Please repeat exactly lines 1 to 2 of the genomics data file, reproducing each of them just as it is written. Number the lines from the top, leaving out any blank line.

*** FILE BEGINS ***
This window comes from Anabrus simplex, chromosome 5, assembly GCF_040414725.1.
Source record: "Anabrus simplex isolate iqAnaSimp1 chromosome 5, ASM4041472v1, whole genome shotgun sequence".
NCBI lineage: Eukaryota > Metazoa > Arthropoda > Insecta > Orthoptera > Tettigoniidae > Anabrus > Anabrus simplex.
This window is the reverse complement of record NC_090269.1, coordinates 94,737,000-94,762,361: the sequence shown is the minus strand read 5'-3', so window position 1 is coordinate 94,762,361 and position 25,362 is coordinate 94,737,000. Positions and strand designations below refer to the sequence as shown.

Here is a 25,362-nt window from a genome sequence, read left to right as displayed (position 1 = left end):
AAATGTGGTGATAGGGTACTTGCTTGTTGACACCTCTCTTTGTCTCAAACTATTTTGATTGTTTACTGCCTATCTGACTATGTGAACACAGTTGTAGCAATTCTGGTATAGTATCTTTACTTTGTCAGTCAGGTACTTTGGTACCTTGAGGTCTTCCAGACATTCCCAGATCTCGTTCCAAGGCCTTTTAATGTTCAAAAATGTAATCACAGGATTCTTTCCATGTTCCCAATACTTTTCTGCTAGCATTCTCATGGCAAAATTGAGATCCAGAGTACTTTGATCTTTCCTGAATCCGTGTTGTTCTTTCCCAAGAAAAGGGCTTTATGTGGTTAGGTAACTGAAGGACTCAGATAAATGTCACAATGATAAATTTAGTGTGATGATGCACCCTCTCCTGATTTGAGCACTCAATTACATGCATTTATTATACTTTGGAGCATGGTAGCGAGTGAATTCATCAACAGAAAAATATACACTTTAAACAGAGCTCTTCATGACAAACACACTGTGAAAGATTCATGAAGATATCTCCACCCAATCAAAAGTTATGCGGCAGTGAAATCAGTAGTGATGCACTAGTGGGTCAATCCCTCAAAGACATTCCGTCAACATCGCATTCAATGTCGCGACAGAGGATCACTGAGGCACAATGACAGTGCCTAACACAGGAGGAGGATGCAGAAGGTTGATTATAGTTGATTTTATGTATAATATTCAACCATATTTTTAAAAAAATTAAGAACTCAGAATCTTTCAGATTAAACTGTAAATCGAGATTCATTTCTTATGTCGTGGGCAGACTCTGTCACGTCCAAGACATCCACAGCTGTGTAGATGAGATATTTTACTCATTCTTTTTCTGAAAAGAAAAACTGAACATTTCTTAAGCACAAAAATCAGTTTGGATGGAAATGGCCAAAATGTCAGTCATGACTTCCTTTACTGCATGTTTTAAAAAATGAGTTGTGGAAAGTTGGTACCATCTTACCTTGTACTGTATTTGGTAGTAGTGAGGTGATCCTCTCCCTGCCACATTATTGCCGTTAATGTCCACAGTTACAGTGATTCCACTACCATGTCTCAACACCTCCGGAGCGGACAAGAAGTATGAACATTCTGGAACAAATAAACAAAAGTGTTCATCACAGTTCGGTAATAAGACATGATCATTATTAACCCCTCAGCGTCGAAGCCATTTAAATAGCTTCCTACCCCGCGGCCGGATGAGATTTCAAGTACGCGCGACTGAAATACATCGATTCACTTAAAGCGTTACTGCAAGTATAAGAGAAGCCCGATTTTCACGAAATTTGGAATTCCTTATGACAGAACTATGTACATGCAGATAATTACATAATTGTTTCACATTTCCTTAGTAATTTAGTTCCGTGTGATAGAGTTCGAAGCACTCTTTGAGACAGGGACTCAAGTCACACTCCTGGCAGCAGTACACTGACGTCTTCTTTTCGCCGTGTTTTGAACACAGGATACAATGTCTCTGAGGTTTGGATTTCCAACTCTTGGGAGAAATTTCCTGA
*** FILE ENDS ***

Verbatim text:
This window comes from Anabrus simplex, chromosome 5, assembly GCF_040414725.1.
Source record: "Anabrus simplex isolate iqAnaSimp1 chromosome 5, ASM4041472v1, whole genome shotgun sequence".